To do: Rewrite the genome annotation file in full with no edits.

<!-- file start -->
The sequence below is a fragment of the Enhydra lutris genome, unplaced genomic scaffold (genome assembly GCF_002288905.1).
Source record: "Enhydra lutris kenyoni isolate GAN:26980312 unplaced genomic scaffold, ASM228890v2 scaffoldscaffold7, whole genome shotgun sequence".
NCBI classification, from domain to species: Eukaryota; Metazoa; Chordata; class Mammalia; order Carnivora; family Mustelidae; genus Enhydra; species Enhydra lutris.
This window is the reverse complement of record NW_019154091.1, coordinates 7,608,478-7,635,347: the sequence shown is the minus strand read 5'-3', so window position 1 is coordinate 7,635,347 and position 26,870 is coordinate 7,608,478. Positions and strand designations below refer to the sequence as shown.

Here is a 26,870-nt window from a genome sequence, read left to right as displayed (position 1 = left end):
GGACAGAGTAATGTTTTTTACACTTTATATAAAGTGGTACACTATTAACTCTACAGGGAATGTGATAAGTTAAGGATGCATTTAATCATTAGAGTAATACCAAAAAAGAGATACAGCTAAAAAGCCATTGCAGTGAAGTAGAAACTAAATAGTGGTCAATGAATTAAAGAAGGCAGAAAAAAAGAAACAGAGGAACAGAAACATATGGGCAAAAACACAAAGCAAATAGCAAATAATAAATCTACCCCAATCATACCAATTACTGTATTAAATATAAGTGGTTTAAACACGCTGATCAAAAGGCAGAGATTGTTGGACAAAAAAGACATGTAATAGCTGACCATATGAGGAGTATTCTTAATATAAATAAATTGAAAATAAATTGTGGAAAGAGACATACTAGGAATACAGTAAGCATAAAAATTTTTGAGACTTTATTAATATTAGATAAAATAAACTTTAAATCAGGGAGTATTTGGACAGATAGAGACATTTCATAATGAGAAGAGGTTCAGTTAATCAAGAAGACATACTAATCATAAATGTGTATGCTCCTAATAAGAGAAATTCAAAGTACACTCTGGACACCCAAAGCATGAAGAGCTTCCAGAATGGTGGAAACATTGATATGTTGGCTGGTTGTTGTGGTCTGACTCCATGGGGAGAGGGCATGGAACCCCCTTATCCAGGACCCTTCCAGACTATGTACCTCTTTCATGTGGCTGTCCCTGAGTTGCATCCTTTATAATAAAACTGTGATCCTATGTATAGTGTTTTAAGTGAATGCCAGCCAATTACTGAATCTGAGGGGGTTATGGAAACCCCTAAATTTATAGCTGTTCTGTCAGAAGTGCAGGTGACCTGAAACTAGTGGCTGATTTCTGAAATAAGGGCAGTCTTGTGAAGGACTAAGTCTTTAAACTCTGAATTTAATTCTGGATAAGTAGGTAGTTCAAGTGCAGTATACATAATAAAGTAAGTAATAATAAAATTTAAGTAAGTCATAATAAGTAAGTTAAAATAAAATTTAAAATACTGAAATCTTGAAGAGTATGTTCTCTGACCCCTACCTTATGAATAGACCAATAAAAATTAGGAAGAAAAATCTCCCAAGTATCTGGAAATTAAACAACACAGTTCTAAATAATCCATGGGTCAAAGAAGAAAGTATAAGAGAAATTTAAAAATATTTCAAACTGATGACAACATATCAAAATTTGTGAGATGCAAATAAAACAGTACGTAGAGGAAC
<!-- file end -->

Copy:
The sequence below is a fragment of the Enhydra lutris genome, unplaced genomic scaffold (genome assembly GCF_002288905.1).
Source record: "Enhydra lutris kenyoni isolate GAN:26980312 unplaced genomic scaffold, ASM228890v2 scaffoldscaffold7, whole genome shotgun sequence".
NCBI classification, from domain to species: Eukaryota; Metazoa; Chordata; class Mammalia; order Carnivora; family Mustelidae; genus Enhydra; species Enhydra lutris.
This window is the reverse complement of record NW_019154091.1, coordinates 7,608,478-7,635,347: the sequence shown is the minus strand read 5'-3', so window position 1 is coordinate 7,635,347 and position 26,870 is coordinate 7,608,478. Positions and strand designations below refer to the sequence as shown.

Here is a 26,870-nt window from a genome sequence, read left to right as displayed (position 1 = left end):
GGACAGAGTAATGTTTTTTACACTTTATATAAAGTGGTACACTATTAACTCTACAGGGAATGTGATAAGTTAAGGATGCATTTAATCATTAGAGTAATACCAAAAAAGAGATACAGCTAAAAAGCCATTGCAGTGAAGTAGAAACTAAATAGTGGTCAATGAATTAAAGAAGGCAGAAAAAAAGAAACAGAGGAACAGAAACATATGGGCAAAAACACAAAGCAAATAGCAAATAATAAATCTACCCCAATCATACCAATTACTGTATTAAATATAAGTGGTTTAAACACGCTGATCAAAAGGCAGAGATTGTTGGACAAAAAAGACATGTAATAGCTGACCATATGAGGAGTATTCTTAATATAAATAAATTGAAAATAAATTGTGGAAAGAGACATACTAGGAATACAGTAAGCATAAAAATTTTTGAGACTTTATTAATATTAGATAAAATAAACTTTAAATCAGGGAGTATTTGGACAGATAGAGACATTTCATAATGAGAAGAGGTTCAGTTAATCAAGAAGACATACTAATCATAAATGTGTATGCTCCTAATAAGAGAAATTCAAAGTACACTCTGGACACCCAAAGCATGAAGAGCTTCCAGAATGGTGGAAACATTGATATGTTGGCTGGTTGTTGTGGTCTGACTCCATGGGGAGAGGGCATGGAACCCCCTTATCCAGGACCCTTCCAGACTATGTACCTCTTTCATGTGGCTGTCCCTGAGTTGCATCCTTTATAATAAAACTGTGATCCTATGTATAGTGTTTTAAGTGAATGCCAGCCAATTACTGAATCTGAGGGGGTTATGGAAACCCCTAAATTTATAGCTGTTCTGTCAGAAGTGCAGGTGACCTGAAACTAGTGGCTGATTTCTGAAATAAGGGCAGTCTTGTGAAGGACTAAGTCTTTAAACTCTGAATTTAATTCTGGATAAGTAGGTAGTTCAAGTGCAGTATACATAATAAAGTAAGTAATAATAAAATTTAAGTAAGTCATAATAAGTAAGTTAAAATAAAATTTAAAATACTGAAATCTTGAAGAGTATGTTCTCTGACCCCTACCTTATGAATAGACCAATAAAAATTAGGAAGAAAAATCTCCCAAGTATCTGGAAATTAAACAACACAGTTCTAAATAATCCATGGGTCAAAGAAGAAAGTATAAGAGAAATTTAAAAATATTTCAAACTGATGACAACATATCAAAATTTGTGAGATGCAAATAAAACAGTACGTAGAGGAAC